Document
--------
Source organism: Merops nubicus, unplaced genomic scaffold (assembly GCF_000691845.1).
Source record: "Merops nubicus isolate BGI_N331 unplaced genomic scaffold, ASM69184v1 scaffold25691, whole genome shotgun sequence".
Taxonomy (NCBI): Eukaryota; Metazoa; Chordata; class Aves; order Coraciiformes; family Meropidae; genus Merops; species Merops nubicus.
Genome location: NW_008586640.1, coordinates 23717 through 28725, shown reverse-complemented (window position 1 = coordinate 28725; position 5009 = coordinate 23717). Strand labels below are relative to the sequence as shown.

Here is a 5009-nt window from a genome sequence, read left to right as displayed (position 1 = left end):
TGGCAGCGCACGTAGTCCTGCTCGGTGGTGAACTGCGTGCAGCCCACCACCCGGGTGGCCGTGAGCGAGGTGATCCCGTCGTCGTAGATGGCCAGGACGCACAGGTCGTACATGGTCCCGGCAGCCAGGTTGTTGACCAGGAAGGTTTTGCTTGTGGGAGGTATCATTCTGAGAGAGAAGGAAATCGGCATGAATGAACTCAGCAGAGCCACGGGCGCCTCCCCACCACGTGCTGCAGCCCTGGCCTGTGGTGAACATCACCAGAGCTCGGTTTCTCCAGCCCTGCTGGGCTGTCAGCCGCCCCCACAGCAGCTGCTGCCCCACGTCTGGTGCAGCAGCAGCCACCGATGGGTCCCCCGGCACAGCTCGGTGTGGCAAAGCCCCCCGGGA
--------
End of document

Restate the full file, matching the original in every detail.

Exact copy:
Source organism: Merops nubicus, unplaced genomic scaffold (assembly GCF_000691845.1).
Source record: "Merops nubicus isolate BGI_N331 unplaced genomic scaffold, ASM69184v1 scaffold25691, whole genome shotgun sequence".
Taxonomy (NCBI): Eukaryota; Metazoa; Chordata; class Aves; order Coraciiformes; family Meropidae; genus Merops; species Merops nubicus.
Genome location: NW_008586640.1, coordinates 23717 through 28725, shown reverse-complemented (window position 1 = coordinate 28725; position 5009 = coordinate 23717). Strand labels below are relative to the sequence as shown.

Here is a 5009-nt window from a genome sequence, read left to right as displayed (position 1 = left end):
TGGCAGCGCACGTAGTCCTGCTCGGTGGTGAACTGCGTGCAGCCCACCACCCGGGTGGCCGTGAGCGAGGTGATCCCGTCGTCGTAGATGGCCAGGACGCACAGGTCGTACATGGTCCCGGCAGCCAGGTTGTTGACCAGGAAGGTTTTGCTTGTGGGAGGTATCATTCTGAGAGAGAAGGAAATCGGCATGAATGAACTCAGCAGAGCCACGGGCGCCTCCCCACCACGTGCTGCAGCCCTGGCCTGTGGTGAACATCACCAGAGCTCGGTTTCTCCAGCCCTGCTGGGCTGTCAGCCGCCCCCACAGCAGCTGCTGCCCCACGTCTGGTGCAGCAGCAGCCACCGATGGGTCCCCCGGCACAGCTCGGTGTGGCAAAGCCCCCCGGGA